Francisco Lindor, SS, Cleveland Indians (Triple-A Columbus)
It doesn’t take long to see why Lindor’s defense draws rave reviews and why people believe he’s a prospect who can impact the game in the a big way, particularly with the glove, for many seasons to come. Watching Lindor take infield prior to batting practice not only reveals a set of highly polished defensive tools, but also an attitude and approach to his craft that gives confidence there isn’t any resting on his laurels despite being so advanced with the glove. The 21-year-old’s defense has been heavily documented around these parts, so the objective heading into my latest chance to watch the player centered on putting the isolated camera on the bat, and getting a feel for where things are, now that he’s one step from The Show.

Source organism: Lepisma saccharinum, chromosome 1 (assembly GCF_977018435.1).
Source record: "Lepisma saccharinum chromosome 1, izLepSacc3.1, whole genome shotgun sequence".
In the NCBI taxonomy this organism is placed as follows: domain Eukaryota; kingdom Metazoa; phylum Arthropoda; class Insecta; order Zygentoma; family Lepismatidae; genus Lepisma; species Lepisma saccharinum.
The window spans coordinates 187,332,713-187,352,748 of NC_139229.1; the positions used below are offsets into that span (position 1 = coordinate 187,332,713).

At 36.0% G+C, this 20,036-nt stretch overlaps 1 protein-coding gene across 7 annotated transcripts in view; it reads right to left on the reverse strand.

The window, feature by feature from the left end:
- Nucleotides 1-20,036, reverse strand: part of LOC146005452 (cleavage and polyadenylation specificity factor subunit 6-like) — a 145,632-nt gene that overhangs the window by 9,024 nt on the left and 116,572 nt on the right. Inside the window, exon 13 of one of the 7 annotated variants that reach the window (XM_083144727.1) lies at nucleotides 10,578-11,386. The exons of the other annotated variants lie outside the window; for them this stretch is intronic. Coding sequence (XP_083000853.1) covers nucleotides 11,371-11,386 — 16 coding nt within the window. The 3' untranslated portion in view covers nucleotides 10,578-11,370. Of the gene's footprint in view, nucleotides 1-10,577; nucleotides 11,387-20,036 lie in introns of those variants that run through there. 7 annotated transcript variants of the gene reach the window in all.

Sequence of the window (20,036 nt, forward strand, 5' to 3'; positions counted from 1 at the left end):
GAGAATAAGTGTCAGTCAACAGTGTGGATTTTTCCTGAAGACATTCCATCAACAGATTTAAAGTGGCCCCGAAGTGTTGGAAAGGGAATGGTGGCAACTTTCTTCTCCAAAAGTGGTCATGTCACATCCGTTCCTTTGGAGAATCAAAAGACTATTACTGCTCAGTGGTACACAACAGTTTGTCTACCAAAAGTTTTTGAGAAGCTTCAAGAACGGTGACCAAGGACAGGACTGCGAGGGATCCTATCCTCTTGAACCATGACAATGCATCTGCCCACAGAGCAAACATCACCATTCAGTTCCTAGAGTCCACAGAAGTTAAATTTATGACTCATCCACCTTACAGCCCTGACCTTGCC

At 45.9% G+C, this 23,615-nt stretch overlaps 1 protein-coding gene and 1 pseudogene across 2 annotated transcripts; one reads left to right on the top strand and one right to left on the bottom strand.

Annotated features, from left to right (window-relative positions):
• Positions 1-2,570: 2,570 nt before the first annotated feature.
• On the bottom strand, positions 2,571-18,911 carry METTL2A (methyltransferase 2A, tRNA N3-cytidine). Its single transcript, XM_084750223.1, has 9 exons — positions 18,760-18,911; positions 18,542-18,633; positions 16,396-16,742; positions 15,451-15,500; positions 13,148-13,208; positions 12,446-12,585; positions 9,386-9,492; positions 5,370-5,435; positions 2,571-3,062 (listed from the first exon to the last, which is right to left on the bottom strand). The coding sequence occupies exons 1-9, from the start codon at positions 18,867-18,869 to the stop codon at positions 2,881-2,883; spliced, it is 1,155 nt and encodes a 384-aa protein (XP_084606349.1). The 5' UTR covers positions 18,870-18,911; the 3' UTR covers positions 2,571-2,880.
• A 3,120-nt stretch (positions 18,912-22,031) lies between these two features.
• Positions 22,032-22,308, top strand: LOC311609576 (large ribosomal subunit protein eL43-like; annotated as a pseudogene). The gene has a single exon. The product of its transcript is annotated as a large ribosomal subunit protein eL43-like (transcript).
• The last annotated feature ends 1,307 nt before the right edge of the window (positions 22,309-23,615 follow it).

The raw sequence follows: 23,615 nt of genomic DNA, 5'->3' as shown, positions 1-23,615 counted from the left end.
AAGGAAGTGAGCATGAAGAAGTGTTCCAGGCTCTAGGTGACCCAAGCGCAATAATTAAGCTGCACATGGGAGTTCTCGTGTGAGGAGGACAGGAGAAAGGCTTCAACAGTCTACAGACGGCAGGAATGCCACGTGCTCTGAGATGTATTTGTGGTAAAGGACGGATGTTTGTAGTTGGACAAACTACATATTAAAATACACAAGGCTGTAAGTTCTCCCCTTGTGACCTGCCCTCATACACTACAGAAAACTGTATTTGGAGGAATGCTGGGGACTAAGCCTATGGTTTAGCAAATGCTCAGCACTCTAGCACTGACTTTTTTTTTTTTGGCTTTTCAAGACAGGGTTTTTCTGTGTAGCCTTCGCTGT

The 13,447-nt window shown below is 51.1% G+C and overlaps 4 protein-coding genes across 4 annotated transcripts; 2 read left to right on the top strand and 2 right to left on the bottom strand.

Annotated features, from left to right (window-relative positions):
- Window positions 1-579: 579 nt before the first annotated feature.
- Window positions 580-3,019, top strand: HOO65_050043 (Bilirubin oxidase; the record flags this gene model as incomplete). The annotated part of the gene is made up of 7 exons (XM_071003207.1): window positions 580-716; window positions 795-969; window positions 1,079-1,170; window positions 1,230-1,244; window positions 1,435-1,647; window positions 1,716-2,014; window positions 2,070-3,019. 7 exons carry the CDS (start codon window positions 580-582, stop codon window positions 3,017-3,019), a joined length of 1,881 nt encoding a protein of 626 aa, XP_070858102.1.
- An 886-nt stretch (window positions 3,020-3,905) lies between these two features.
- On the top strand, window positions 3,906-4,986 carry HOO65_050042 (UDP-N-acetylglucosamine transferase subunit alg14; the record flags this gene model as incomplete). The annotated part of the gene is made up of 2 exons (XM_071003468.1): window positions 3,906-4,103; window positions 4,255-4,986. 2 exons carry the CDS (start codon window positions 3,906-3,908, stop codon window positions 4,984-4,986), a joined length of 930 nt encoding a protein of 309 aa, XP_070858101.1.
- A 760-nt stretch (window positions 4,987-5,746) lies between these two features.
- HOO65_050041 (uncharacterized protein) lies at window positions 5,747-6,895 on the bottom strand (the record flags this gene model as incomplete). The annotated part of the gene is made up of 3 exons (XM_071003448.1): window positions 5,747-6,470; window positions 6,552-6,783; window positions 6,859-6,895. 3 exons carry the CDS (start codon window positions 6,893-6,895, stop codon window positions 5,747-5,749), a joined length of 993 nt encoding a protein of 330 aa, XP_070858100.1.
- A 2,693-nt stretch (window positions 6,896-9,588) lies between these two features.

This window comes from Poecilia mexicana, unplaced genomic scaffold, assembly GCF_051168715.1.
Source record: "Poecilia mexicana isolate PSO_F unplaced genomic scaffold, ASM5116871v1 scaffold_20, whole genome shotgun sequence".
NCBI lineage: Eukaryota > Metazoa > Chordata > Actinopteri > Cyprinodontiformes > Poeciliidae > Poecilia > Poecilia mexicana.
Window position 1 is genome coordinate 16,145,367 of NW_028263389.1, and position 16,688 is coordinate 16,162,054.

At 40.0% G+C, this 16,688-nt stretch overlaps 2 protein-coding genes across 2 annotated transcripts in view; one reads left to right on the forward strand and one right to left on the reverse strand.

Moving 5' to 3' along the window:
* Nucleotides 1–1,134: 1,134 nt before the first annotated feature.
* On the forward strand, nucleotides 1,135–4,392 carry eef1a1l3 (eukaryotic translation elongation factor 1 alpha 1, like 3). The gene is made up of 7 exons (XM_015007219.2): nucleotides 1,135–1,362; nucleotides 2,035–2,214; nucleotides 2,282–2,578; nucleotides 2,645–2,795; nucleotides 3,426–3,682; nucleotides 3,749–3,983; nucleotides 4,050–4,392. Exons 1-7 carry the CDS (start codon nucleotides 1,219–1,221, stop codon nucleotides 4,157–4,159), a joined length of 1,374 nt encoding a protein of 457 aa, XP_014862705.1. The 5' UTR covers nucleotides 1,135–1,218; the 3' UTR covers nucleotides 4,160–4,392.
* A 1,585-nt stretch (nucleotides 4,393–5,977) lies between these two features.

I came away impressed with how Lindor handled himself in the batter’s box against high-quality competition, along with the quickness of his wrists. The latter served him well getting the bat head out in front of good velocity, especially on the inner third of the plate, and putting the ball into play with a charge when he squared it up. The shortstop can certainly turn a good fastball around, which leads me to believe this won’t be a hitter who ends up getting the bat knocked out of his hands with frequency.